Poll countdown begins
It is true that no one in the present Parliament wants a mid-term poll, but sometimes circumstances compel parties to take decisions in order to resolve some inherent contradictions, writes Pankaj Vohra.india Updated: Sep 03, 2007 00:43 IST
The truce between the Left and the UPA on the Indo-US nuclear deal is deceptive. It may have helped in prolonging the tenure of the government by a short period, but a mid-term poll in early 2008 appears to be a foregone conclusion. A number of measures announced by the government like the setting up of an Equal Opportunity Commission as a follow-up to the Sachar Committee report point towards poll preparations. In the coming weeks, a few more similar steps may be initiated.
The Left, which has been on the offensive ever since this government was formed in May 2004, are now on the defensive and CPM general secretary Prakash Karat seems to have mellowed down. In fact, he recently said in Calcutta that it was not a victory or a loss for either of the two parties. Realpolitik often helps in changing perceptions and the Left has recognised this. It is reflected in the body language of its leaders and in the fact that they have agreed to the appointment of a 14-member committee to deal with the concerns related to the treaty.
Prime Minister Manmohan Singh continues to maintain his original stance. In Mumbai on Friday, he emphasised that India should not miss the opportunity to get on to the global bus. The PM enjoys the full support of the Congress president and UPA chairperson, Sonia Gandhi, and is in no mood to give in to any kind of pressure. For him, India’s good is more important than political expediency.
The PM also has the support of the scientific community and statements made by Homi Sethna, M.R. Sriniwas and others should be encouraging.
For the first time, the Left perhaps knows that their so-called rationality does not find endorsement from large sections of the people and a world exists beyond the borders of Kerala and West Bengal, the two states where it has a good presence. But they should know that this support base could shrink if a pragmatic view of the situation is not taken.
With the BJP already on the backfoot and in no position to put up a spirited fight thanks to the differences within the Sangh parivar, the UPA must be seeing this as its best chance to renew and strengthen the mandate. The present issue is not about an ideological conflict, as some in the Left may be seeing it to be, but about looking ahead for the betterment of the country. The argument that India may become a global power even without the US is true but we need to accelerate the pace. The nuclear deal will be like an overbridge, which will help us reach our destination faster.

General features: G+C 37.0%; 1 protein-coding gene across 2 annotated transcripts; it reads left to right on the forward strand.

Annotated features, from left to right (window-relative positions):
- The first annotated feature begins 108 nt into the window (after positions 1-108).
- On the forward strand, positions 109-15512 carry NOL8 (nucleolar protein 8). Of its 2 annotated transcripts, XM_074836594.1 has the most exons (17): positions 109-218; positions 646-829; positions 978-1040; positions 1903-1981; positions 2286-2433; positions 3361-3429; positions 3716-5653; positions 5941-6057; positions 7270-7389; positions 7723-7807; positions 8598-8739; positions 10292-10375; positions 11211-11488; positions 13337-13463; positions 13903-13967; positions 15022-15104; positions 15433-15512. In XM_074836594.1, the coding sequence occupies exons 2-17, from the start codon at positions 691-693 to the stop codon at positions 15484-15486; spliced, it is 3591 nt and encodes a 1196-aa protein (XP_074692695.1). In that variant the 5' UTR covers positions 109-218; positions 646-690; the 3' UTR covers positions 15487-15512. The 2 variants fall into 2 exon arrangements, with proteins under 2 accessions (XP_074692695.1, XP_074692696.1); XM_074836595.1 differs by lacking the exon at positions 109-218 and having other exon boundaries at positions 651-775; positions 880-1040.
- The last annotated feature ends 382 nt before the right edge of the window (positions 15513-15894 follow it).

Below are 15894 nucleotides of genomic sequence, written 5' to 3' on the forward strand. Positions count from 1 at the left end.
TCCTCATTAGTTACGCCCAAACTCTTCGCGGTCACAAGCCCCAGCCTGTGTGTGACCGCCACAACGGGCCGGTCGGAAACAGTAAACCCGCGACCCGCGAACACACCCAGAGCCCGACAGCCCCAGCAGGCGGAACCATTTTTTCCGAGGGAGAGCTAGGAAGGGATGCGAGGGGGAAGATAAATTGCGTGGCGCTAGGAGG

The Left, which talks about the treaty impinging the country’s sovereignty, must realise that all parties are equally concerned about our sovereignty. No party is more patriotic than others and to even assume that others are unpatriotic would be a political folly. Had the question of sovereignty been in doubt, the Congress would have been the first to raise objections.
It is clear that the initiative of holding a mid-term poll has been snatched away from the Left by the UPA and the date will depend on how the big players within the coalition view the timing. It is true that no one in the present Parliament wants a mid-term poll, but sometimes circumstances compel parties to take decisions in order to resolve some inherent contradictions. This is such a situation.
It is, therefore, not surprising to see the government getting ready for the polls: governors have already been appointed and a 6 per cent hike in the dearness allowance was announced recently.
Other promises made in the common minimum programme may be implemented. Some key transfers and postings can happen and the Congress may go in for a revamp within some of its state units. The party may also change a couple of chief ministers to put it into election gear.
There is a discussion within some quarters of the UPA on whether the polls should be timed with the Gujarat elections or with the Himachal polls or perhaps after the budget. The decision will primarily depend on when to catch the BJP and the NDA at its most vulnerable point. In Gujarat, dissensions have put Narendra Modi on the backfoot. If the present problems continue it may make it very difficult for BJP stalwarts like L.K. Advani to find the going easy at Gandhinagar or elsewhere in the state. The Nanavati Commission, which may also submit its report, may also prove to be an embarrassment of sorts if the findings are adverse.
There are also indications that the RSS may also have a change of guard in the next few weeks: General secretary Mohan Bhagwat could replace K. Sudarshan as the sarsanghchalak. If that happens, the emphasis of the Sangh may again be on strengthening the BJP ideologically. The new leadership will lay emphasis on strengthening the organisational structure, even at the cost of losing the polls.
To sum up, the 14-member committee has been formed to temporarily give an impression that all’s well between the Left and the UPA. But in reality it is not. This committee will go into various concerns but the government is in no mood to relent. A confrontation and a mid-term poll is a certainty. Between us.